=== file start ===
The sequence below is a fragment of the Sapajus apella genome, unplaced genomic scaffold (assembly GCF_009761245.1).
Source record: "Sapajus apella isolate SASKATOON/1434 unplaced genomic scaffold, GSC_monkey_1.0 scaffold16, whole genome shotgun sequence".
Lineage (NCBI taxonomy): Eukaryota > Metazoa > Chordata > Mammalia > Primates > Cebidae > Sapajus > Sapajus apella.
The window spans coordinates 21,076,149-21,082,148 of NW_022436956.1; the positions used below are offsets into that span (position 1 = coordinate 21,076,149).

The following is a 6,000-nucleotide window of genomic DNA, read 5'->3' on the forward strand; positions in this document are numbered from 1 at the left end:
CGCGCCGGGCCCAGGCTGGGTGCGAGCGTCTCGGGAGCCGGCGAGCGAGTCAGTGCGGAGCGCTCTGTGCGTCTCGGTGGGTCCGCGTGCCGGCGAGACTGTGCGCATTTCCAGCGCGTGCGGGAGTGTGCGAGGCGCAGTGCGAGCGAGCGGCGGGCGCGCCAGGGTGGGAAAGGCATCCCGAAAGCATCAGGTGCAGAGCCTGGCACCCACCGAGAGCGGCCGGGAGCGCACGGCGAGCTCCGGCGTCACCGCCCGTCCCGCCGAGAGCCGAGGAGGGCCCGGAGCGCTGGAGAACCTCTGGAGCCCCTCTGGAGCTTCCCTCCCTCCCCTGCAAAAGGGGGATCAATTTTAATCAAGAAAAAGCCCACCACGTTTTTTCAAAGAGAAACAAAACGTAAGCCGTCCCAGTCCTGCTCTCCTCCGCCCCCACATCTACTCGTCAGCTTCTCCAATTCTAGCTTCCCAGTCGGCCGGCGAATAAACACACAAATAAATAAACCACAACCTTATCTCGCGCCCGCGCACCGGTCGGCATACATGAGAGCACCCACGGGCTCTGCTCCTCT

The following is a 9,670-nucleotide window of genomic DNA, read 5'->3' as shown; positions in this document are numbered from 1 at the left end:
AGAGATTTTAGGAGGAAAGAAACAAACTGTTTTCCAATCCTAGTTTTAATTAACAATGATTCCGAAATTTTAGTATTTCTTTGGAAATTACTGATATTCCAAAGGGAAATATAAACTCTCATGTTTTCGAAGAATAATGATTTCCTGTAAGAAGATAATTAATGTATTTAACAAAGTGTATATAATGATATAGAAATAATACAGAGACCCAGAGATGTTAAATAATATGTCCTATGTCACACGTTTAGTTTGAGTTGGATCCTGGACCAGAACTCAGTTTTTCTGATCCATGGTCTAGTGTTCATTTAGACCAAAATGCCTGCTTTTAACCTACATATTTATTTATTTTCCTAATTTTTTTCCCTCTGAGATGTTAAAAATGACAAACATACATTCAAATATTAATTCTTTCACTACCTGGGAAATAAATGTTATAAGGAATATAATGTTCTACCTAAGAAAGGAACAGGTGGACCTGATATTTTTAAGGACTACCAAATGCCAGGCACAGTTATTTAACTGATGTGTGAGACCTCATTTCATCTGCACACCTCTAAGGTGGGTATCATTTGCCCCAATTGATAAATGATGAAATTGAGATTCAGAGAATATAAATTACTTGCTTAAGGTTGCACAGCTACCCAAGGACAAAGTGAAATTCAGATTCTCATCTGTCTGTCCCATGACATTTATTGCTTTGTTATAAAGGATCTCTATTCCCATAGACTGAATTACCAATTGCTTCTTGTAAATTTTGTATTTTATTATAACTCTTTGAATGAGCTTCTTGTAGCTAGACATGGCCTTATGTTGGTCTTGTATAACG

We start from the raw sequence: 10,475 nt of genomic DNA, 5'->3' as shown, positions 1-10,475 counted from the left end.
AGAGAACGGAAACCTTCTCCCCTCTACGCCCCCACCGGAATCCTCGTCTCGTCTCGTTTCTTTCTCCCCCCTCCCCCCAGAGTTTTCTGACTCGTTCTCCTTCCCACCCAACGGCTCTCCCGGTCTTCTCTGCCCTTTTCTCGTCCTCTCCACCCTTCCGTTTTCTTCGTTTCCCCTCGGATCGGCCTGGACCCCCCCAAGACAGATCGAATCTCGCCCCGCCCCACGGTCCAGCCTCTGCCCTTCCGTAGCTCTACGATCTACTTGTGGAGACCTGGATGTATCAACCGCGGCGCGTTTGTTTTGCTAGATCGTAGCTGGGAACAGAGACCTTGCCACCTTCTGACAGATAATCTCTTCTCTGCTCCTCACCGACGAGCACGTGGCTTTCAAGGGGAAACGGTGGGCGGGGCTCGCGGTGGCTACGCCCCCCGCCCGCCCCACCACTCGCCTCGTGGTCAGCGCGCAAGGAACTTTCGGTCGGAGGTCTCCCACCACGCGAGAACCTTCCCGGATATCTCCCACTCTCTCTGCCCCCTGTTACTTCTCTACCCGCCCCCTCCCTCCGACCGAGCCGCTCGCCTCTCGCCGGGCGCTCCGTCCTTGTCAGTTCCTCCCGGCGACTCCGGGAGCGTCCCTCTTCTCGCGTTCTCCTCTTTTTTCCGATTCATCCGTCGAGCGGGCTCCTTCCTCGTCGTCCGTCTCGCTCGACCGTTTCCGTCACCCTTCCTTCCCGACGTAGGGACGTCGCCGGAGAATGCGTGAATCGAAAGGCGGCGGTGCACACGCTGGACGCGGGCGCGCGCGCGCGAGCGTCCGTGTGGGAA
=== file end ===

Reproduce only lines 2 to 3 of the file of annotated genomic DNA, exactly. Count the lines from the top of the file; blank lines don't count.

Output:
Source record: "Sapajus apella isolate SASKATOON/1434 unplaced genomic scaffold, GSC_monkey_1.0 scaffold16, whole genome shotgun sequence".
Lineage (NCBI taxonomy): Eukaryota > Metazoa > Chordata > Mammalia > Primates > Cebidae > Sapajus > Sapajus apella.